Trans Fat Out, Saturated Fat In

The hammer is certainly falling on trans fat. In fact, a few months ago it seemed like every week another restaurant or food producer was giving it the heave-ho. Just take a look at this list:
So then, booting trans fat from the food supply must be a good thing, right? Well, there might be a problem with that too. The Associated Press reports banning trans fat might mean a resurgence of an old enemy, saturated fat. Lauran Neergaard explains:
Trans fat has become the new fall guy for bad nutrition. Chain restaurants are struggling to get it off the menu after New York City and Philadelphia required restaurants to phase it out by next year. Bills to restrict or ban trans fat in restaurants or school cafeterias have been introduced in at least 20 states.


At grocery stores, the government began forcing food labels to disclose the amount of trans fat in packaged foods last year, and the race was on to see which manufacturers could eliminate it first.

The irony: Americans eat about five times more saturated fat than trans fat. And while gram-for-gram, trans fat is considered somewhat more harmful than its cousin, too much of either greatly increases the risk of heart disease, stroke, diabetes and other ailments.
Now, the low-carb loonies of the world might not see this as a problem, but, those of us who live in reality know that saturated fat poses serious long-term health problems. Don’t take my word for it. Dr. Fuhrman talks about the dangers of saturated fat in Disease-Proof Your Child:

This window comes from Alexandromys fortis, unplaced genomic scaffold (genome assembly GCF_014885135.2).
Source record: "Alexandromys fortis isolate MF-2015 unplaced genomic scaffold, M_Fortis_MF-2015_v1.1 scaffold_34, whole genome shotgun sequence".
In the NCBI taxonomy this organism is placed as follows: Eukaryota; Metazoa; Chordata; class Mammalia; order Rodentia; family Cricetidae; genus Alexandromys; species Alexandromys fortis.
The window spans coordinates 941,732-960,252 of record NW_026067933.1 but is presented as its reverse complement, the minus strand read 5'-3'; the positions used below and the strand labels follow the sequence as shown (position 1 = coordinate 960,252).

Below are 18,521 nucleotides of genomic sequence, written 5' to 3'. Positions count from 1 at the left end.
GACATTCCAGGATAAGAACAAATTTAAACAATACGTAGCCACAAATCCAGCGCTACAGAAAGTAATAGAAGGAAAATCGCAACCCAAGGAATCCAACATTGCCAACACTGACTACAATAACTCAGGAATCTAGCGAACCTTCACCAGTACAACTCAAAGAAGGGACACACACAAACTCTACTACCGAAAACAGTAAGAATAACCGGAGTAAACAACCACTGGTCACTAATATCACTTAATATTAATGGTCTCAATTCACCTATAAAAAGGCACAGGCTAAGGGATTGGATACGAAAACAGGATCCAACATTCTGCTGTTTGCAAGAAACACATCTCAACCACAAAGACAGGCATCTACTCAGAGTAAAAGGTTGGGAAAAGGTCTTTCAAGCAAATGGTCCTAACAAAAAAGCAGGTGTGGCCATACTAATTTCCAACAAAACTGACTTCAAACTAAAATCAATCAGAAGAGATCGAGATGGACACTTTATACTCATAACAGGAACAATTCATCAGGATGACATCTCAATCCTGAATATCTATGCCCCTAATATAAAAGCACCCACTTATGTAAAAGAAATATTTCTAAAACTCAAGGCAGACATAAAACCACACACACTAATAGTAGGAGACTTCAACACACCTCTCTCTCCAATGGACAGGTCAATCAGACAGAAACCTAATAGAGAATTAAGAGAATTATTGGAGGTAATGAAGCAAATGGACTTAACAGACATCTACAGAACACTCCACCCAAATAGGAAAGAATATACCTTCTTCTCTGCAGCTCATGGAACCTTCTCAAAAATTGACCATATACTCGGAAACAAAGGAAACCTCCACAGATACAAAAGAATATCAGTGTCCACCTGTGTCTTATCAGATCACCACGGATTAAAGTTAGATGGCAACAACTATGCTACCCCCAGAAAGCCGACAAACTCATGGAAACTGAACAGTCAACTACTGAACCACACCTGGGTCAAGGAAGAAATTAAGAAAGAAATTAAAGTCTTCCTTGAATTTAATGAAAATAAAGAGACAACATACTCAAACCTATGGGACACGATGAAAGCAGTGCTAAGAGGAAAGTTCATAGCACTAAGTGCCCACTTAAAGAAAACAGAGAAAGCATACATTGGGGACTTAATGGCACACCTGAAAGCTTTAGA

When we study people who died young of coronary artery disease, we find that the highest risk of an earlier death occurs in those who were above average weight in childhood.1 Findings from the famous Bogalusa Heart Study show that a high saturated fat intake early in life is strongly predictive of later heart disease burden and the higher blood pressure in childhood and adolescence is powerfully predictive of cardiovascular death in adulthood.2

A low-fiber, high-saturated-fat diet with lots of animal products, dairy fat, white flour, and sugar creates a heart attack-prone person with high cholesterol levels. The anti-cancer lifestyle, a healthy diet style for the entire family, started early in life, will have the added benefit of making it easier for children to become heart attack-proof. A diet high in plant fiber shows a protective effect against developing high cholesterol, obesity, and elevated insulin levels. Eating more of the natural high-fiber plant food in childhood has a powerful protective effect on preventing later-life heart problems, even for those a strong family history of heart disease.3 For those whose family genetically predisposes them to heart disease, early-life dietary excellence can make the difference between a long life free of heart disease and a heart attack in one’s forties or fifties.
1. Eriksson JG, Forsen T, Tuomilehto J, et al. Catch-up growth in childhood and death from coronary heart disease: longitudinal study. BMJ 1999;318(7181):427-431.

2. Berenson GS, Srinivasan SR, Nicklas TA. Atherosclerosis: a nutritional disease of childhood. Bogalusa Heart Study. AM J Cardiol 1998;82(10B):22T-29T. Berenson GS. Childhood risk factors predict adult risk associated with subclinical cardiovascular disease. The Bolgulusa Heart Study. Am J Cardiol 2002;90(10C):3L-7L. Vos LE, Orien A, Uiterwaal C, et al. Adolescent blood pressure and blood pressure tracking into young adulthood are related to subclinical atherosclerosis: the atherosclerosis risk in young adults (ARYA) study. Am J Hypertens 2003 16(7):549-555.

3. Ludwig DS, Pereira MA, Kroenke CH, et al. Dietary fiber, weight gain, and cardiovascular disease risk factors in young adults. JAMA 1999;282(16):15-39-1546.
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